A lot of changes in social media in 2016 won't be revolutionary - they'll be a continuation and acceleration of what we've seen already. Of course, any revolutionary change will be so different that to even try to guess at what it will look like is near-impossible. That is, after all, what makes it revolutionary change.
So what will the continuing evolution of social media and all its moving parts look like in 2016?
Social At Work
After so many years of trying to keep us out of our social media sites at work - putting Facebook, Gmail and Twitter outside of firewalls - we're going to find social tools connecting us more than ever in the workplace.
Part of this trend has been drive by Slack, a ubiquitous and terrific tool to help co-workers share information, gifs, and whatever else they need to. I belong to Slack groups of journalists, of friends, of collaborators. And now Facebook has launched Facebook for Work, enabling us to sign in once and be connected to a work-facing Facebook and a personal Facebook at the same time, without mixing them.
This and other tools will help businesses harness our desire to be connected, while using some of that connectedness for work purposes and not just to play Candy Crush (does anyone still do that?).
Facebook for Work is extremely new, so how widespread it will become remains to be seen. Make no mistake, though, this will be the year the workplace truly begins to harness the power of social for internal purposes.
It's like 1995 all over again. Remember when we used to have pagers and would send messages using numbers? That evolved into SMS texting, which evolved into Twitter, which evolved into lots of stuff, and now ... we have texting again.
Everything not so old is new again.
One could argue that 2014 or 2015 was the year of the Text. I would argue that 2016 will be the year that companies and marketers actually learned how to make use of text messages and texting platforms in non-spammy ways. In spammy ways, too, of course. That's always gonna happen.
Texting is more personal and immediate than most other forms of social media. And with all the new texting platforms, most of the old technical requirements are a thing of the past. The companies that begin to figure out how to use text without being disruptive or pushy will win the day.
Every year in the past 10 years, someone's declared that video is going to be the Next Big Thing in social media. And, truthfully, it pretty much is each year. But with the launch of so many live video-streaming platforms in 2015 - Meerkat, Periscope, Blab, Facebook Mentions - it's clear that this is ready for primetime.
In fact, Google Hangouts really pioneered in live video streaming being available to just about anyone, but Google's dropped the ball somewhat and has some catching up to do.
Again, Facebook's entry into the live-streaming video revolution ensures that "regular" people - consumers, non-marketers, people who aren't first adopters - will start using it. What completely cemented my belief in livestreaming being bigger than we ever imagined in 2016 was reading up on YouNow, the livestreaming app that teens are using and the rest of us completely missed.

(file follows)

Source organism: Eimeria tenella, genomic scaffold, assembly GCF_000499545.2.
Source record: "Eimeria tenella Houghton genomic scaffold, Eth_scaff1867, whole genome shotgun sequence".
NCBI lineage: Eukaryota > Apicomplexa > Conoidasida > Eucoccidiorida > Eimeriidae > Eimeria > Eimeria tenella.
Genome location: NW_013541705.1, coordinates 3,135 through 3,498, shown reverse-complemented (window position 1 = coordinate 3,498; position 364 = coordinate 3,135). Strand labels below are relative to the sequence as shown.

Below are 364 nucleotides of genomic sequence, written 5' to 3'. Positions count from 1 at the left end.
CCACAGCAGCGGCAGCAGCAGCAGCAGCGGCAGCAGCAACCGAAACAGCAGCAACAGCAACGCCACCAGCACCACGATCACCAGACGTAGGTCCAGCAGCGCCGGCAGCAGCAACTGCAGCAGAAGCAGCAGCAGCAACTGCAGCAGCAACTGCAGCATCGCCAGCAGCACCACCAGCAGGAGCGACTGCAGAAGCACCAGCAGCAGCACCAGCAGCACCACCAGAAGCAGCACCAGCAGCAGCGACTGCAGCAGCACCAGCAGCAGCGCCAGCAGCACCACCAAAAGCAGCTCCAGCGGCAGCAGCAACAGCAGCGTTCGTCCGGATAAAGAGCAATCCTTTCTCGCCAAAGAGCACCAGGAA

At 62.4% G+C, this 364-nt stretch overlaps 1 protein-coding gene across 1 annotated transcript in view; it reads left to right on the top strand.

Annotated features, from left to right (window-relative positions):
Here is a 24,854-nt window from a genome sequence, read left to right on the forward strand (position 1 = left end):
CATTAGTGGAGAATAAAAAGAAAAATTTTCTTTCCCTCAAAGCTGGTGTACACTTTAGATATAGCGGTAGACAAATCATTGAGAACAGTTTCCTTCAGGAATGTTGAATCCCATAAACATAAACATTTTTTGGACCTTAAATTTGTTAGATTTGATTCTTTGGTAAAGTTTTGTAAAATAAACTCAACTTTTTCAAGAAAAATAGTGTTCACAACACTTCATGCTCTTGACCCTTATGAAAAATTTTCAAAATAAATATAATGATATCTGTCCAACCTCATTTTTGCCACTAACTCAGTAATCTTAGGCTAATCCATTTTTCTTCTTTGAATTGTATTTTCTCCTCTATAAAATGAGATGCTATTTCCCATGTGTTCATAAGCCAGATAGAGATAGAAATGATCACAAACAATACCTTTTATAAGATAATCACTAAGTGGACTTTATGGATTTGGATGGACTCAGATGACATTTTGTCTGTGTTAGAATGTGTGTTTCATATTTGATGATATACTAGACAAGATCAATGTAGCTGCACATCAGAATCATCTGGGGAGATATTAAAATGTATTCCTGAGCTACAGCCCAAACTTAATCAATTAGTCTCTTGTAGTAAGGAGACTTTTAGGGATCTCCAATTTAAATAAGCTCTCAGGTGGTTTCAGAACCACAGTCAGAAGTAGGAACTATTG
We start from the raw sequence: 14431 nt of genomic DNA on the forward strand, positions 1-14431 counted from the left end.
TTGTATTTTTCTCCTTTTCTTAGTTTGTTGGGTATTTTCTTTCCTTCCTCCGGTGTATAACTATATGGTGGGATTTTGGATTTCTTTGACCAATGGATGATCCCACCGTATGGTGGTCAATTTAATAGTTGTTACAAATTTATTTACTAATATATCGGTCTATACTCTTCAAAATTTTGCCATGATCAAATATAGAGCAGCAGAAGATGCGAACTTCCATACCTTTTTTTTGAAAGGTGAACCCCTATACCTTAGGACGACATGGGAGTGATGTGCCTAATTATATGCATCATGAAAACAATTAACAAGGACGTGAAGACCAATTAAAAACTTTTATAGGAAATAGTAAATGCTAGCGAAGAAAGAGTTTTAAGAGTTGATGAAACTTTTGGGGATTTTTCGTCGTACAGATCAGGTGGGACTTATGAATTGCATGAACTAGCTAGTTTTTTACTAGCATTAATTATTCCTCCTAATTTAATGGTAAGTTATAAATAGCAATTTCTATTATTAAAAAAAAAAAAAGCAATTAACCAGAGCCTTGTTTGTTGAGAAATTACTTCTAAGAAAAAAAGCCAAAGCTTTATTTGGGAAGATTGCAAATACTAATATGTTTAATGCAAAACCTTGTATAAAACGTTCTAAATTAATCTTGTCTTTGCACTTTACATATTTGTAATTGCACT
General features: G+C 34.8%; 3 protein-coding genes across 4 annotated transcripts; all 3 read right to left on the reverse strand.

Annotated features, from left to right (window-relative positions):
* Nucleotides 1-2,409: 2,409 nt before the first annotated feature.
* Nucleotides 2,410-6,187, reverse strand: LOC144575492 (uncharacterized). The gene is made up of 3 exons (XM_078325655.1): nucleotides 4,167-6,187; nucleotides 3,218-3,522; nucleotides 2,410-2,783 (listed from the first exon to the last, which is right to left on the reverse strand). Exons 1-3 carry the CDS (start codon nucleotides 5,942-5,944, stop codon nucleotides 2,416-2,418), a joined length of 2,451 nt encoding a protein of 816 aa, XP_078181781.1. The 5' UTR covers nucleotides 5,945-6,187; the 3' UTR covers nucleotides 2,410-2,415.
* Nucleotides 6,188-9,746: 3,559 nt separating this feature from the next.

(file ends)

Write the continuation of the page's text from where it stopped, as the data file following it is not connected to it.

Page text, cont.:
YouNow has actually found a way to make money without advertising. Teens will pay to watch other teens sleep, dance, sing, talk, anything. Yes, sleep. The platform takes a cut. No ads, and no ads are planned.
Video is dead! Long live video!
Oculus Rift was the big VR/AR story a couple years back. But the low, low price point of Google Cardboard and other VR goggles makes this something that anyone can afford. As The New York Times ventured into the space this year, its AR app was downloaded more times in the first 24 hours than any other app the news organization had ever built. People watched videos in the app for an average of 14 minutes.
Fourteen minutes. I'm gonna let that sink in.
Creating the virtual reality worlds may not be incredibly inexpensive yet, but viewing them is.
I wrote about Forevery the other week, and it's the perfect example of how machine learning can be useful to our everyday lives. The app goes into your smartphone's camera roll and organizes it according to place, date, people in the images, topics - almost anything you might want.
There is so much content on social - we're told that all the time. And we've been told that Big Data would help us make sense of it. A big piece of that Big Data picture will be machine learning. We can go through all the photos and individually tag them all, of course. But who has the time? And who wants to spend their time doing that?
Not me. Not you, either. Let a machine do that and teach it so it gets better and better and never makes a mistake?
Sounds great until Skynet, and by that time we're doomed anyway, so we might as well take advantage of it.